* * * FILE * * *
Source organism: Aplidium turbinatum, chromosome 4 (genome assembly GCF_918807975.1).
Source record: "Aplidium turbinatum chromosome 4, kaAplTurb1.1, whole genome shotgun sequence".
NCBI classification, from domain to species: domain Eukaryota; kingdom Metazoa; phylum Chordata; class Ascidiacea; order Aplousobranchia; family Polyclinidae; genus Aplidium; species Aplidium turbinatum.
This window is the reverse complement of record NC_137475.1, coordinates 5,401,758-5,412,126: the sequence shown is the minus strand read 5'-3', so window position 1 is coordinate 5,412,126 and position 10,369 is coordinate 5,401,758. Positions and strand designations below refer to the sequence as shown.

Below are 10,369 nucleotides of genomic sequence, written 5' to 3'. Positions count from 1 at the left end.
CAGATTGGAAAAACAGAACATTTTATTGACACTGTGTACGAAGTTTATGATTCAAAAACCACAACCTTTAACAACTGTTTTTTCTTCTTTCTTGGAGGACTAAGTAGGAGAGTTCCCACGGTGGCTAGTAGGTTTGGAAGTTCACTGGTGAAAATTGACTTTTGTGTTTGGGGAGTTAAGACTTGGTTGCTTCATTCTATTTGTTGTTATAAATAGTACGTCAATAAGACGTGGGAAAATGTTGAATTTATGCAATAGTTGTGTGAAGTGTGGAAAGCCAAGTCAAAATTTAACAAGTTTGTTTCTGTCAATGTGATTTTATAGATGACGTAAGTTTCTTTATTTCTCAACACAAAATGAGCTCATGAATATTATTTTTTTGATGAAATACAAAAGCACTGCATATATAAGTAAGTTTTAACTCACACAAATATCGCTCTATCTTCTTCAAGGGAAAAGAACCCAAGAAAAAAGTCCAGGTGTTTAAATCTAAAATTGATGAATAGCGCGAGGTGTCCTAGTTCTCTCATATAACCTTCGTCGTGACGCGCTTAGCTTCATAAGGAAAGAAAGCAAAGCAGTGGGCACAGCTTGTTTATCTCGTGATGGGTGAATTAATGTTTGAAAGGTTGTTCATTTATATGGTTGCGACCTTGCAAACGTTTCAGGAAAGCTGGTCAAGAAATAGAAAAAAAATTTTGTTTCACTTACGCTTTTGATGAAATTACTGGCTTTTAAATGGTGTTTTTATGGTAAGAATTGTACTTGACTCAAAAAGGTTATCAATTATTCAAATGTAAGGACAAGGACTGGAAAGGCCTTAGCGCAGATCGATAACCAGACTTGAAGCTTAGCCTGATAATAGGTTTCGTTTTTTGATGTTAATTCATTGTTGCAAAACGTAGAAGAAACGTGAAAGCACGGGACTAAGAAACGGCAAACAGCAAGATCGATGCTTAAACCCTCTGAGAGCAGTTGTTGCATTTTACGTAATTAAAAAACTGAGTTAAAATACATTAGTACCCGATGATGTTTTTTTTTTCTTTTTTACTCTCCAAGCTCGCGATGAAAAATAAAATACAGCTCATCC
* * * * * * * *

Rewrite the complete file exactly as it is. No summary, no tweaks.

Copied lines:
Source organism: Aplidium turbinatum, chromosome 4 (genome assembly GCF_918807975.1).
Source record: "Aplidium turbinatum chromosome 4, kaAplTurb1.1, whole genome shotgun sequence".
NCBI classification, from domain to species: domain Eukaryota; kingdom Metazoa; phylum Chordata; class Ascidiacea; order Aplousobranchia; family Polyclinidae; genus Aplidium; species Aplidium turbinatum.
This window is the reverse complement of record NC_137475.1, coordinates 5,401,758-5,412,126: the sequence shown is the minus strand read 5'-3', so window position 1 is coordinate 5,412,126 and position 10,369 is coordinate 5,401,758. Positions and strand designations below refer to the sequence as shown.

Below are 10,369 nucleotides of genomic sequence, written 5' to 3'. Positions count from 1 at the left end.
CAGATTGGAAAAACAGAACATTTTATTGACACTGTGTACGAAGTTTATGATTCAAAAACCACAACCTTTAACAACTGTTTTTTCTTCTTTCTTGGAGGACTAAGTAGGAGAGTTCCCACGGTGGCTAGTAGGTTTGGAAGTTCACTGGTGAAAATTGACTTTTGTGTTTGGGGAGTTAAGACTTGGTTGCTTCATTCTATTTGTTGTTATAAATAGTACGTCAATAAGACGTGGGAAAATGTTGAATTTATGCAATAGTTGTGTGAAGTGTGGAAAGCCAAGTCAAAATTTAACAAGTTTGTTTCTGTCAATGTGATTTTATAGATGACGTAAGTTTCTTTATTTCTCAACACAAAATGAGCTCATGAATATTATTTTTTTGATGAAATACAAAAGCACTGCATATATAAGTAAGTTTTAACTCACACAAATATCGCTCTATCTTCTTCAAGGGAAAAGAACCCAAGAAAAAAGTCCAGGTGTTTAAATCTAAAATTGATGAATAGCGCGAGGTGTCCTAGTTCTCTCATATAACCTTCGTCGTGACGCGCTTAGCTTCATAAGGAAAGAAAGCAAAGCAGTGGGCACAGCTTGTTTATCTCGTGATGGGTGAATTAATGTTTGAAAGGTTGTTCATTTATATGGTTGCGACCTTGCAAACGTTTCAGGAAAGCTGGTCAAGAAATAGAAAAAAAATTTTGTTTCACTTACGCTTTTGATGAAATTACTGGCTTTTAAATGGTGTTTTTATGGTAAGAATTGTACTTGACTCAAAAAGGTTATCAATTATTCAAATGTAAGGACAAGGACTGGAAAGGCCTTAGCGCAGATCGATAACCAGACTTGAAGCTTAGCCTGATAATAGGTTTCGTTTTTTGATGTTAATTCATTGTTGCAAAACGTAGAAGAAACGTGAAAGCACGGGACTAAGAAACGGCAAACAGCAAGATCGATGCTTAAACCCTCTGAGAGCAGTTGTTGCATTTTACGTAATTAAAAAACTGAGTTAAAATACATTAGTACCCGATGATGTTTTTTTTTTCTTTTTTACTCTCCAAGCTCGCGATGAAAAATAAAATACAGCTCATCC